The Goodness of God: Jon Holmlund’s Path from Medicine to Bioethics

From a long, successful career in oncology to a deep dive into bioethics, Jon Holmlund’s journey is a testament to the transformative power of biblical truth and a rigorous education.“The very short version of my spiritual journey is summarized in that song ‘I will sing of the goodness of God.’ It could be my life song,” shares Dr. Jon Holmlund.

The song, officially titled “Goodness of God” by Bethel Music, includes the lyrics:

And all my life You have been faithful
And all my life You have been so, so good
With every breath that I am able
Oh, I will sing of the goodness of God

Jon was raised in a Christian home in the context of the Evangelical Covenant Church. He recalls first placing his trust in and praying to receive Christ as his savior at the age of 13.

Later in life, Jon earned a bachelor’s degree in philosophy, followed by medical school, where he trained as a medical oncologist. For 30 years after that, he had a career in oncology drug development, focusing on translational and clinical studies at places like the National Cancer Institute.

In the 1990s, Jon also developed an interest in bioethics partly because he was disturbed by the prospect of human cloning and felt remorse that he had not positioned himself careerwise to do anything about it.

“I had known about TEDS’ Center for Bioethics & Human Dignity (CBHD) and the Trinity Evangelical Divinity School’s (TEDS) Master of Arts in Bioethics for some time. When my career hit a bit of a pause, and I took on more flexible consulting-based work, I saw an opportunity to do the master’s degree, which was offered on a modular and remote basis,” Jon shares.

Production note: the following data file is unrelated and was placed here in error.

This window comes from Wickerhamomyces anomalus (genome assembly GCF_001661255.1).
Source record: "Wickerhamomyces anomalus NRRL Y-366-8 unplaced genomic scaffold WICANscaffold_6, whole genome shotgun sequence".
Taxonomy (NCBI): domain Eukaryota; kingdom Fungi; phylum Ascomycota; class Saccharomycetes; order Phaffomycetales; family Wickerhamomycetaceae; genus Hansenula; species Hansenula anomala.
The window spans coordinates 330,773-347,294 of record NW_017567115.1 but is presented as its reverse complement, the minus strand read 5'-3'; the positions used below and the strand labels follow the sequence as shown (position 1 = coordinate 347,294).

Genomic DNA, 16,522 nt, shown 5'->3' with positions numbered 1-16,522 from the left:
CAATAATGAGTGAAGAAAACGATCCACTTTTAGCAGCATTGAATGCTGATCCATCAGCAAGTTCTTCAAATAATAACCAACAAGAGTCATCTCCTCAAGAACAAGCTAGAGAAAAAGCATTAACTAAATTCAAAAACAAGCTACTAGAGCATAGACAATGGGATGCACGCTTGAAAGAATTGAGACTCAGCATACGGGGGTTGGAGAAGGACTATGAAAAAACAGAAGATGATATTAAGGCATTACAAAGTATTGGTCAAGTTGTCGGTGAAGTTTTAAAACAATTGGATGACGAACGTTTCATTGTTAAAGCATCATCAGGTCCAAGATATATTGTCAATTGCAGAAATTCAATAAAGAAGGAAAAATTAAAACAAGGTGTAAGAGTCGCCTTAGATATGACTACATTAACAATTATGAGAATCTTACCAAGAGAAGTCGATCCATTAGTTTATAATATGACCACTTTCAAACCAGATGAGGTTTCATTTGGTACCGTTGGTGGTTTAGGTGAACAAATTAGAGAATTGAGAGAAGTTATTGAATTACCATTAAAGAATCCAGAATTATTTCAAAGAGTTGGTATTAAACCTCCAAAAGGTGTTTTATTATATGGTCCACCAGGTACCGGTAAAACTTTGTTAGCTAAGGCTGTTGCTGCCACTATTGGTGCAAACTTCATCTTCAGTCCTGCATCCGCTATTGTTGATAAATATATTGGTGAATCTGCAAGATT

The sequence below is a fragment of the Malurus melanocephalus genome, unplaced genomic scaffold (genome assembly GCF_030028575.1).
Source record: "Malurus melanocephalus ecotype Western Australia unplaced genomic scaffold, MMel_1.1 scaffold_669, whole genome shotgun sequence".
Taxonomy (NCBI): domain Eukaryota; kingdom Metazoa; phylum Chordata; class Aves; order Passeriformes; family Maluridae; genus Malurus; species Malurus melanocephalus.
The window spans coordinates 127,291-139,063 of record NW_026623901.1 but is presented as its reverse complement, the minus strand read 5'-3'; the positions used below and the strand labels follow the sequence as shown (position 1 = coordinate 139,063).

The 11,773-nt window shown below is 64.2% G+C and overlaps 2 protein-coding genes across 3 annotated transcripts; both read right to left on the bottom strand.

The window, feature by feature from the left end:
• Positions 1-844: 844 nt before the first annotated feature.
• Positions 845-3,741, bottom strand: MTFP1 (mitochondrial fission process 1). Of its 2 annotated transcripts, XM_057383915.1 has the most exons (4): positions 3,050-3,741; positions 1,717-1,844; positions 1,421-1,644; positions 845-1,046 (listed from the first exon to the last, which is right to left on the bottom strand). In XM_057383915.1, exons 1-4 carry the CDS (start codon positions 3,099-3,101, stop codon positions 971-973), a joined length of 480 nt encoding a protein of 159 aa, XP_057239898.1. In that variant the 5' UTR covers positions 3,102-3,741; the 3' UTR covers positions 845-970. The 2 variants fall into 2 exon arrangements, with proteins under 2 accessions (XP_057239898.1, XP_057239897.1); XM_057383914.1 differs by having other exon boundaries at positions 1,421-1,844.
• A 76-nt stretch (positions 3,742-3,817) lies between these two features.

The bioethics program enables students like Jon to think about moral and ethical issues related to healthcare, scientific research, and emerging technology.

Throughout his studies at TEDS, getting to know and be taught by the likes of John Kilner, Paige Cunningham, Mike Sleasman, Robert Orr, Ben Mitchel, and Scott Rae were high points. Jon also appreciated being steered to helpful reading on meta-ethics regarding moral realism.

Today, Jon feels his bioethics degree is foundational to the work he does in the area, including writing letters and essays to different outlets.

Within his relationship with Christ, Jon feels the impact of his TEDS education, too. “The main benefit was the chance to wrestle with bioethical issues in the context of orthodox Christian belief,” he says.

As Jon reflects on his career, one highlight that comes to mind was leading the two largest, most definitive clinical trials to date of an experimental drug intended to limit the incidence and severity of radiation-induced oral mucositis — an unmet need for patients with head and neck cancer.

Jon retired at the end of 2022, and in his retirement, he has numerous life goals. He strives to deepen his walk with Christ and “do everything I reasonably can to contribute to and promote true revival in the Church.”

Jon also hopes to love his wife, family, friends, and neighbors more fully, do volunteer work with the homeless population and with foster kids aging out of the system, and contribute in some way to the discussion and efforts of bioethics.

One way he has done so already was by contributing weekly to Trinity’s bioethics blog from 2011 to 2020. “The writing I did there helped me form the foundation for at least some positions and arguments I will carry into the future, restating or expanding on as warranted,” he says.

Now, Jon maintains his relationship with TEDS by engaging with the Center for Bioethics & Human Dignity as a peer reviewer.

As he moves into the next chapters of his life, Jon will continue to rely on his trust in God, encouraged by the song lyrics that remind him of the foundation of his relationship with Christ.

With every breath that I am able
Oh, I will sing of the goodness of God